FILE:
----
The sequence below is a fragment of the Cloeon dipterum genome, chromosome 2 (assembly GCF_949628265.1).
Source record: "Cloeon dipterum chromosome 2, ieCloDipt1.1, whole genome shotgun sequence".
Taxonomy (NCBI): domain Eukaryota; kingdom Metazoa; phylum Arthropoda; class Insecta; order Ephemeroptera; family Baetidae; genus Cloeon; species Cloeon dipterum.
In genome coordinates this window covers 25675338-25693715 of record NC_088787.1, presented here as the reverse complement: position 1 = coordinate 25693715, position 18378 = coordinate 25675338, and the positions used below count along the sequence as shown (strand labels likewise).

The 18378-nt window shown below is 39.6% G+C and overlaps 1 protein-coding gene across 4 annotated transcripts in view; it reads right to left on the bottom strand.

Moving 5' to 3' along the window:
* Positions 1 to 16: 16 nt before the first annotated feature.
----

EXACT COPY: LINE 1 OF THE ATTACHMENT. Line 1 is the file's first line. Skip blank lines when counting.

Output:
The sequence below is a fragment of the Cloeon dipterum genome, chromosome 2 (assembly GCF_949628265.1).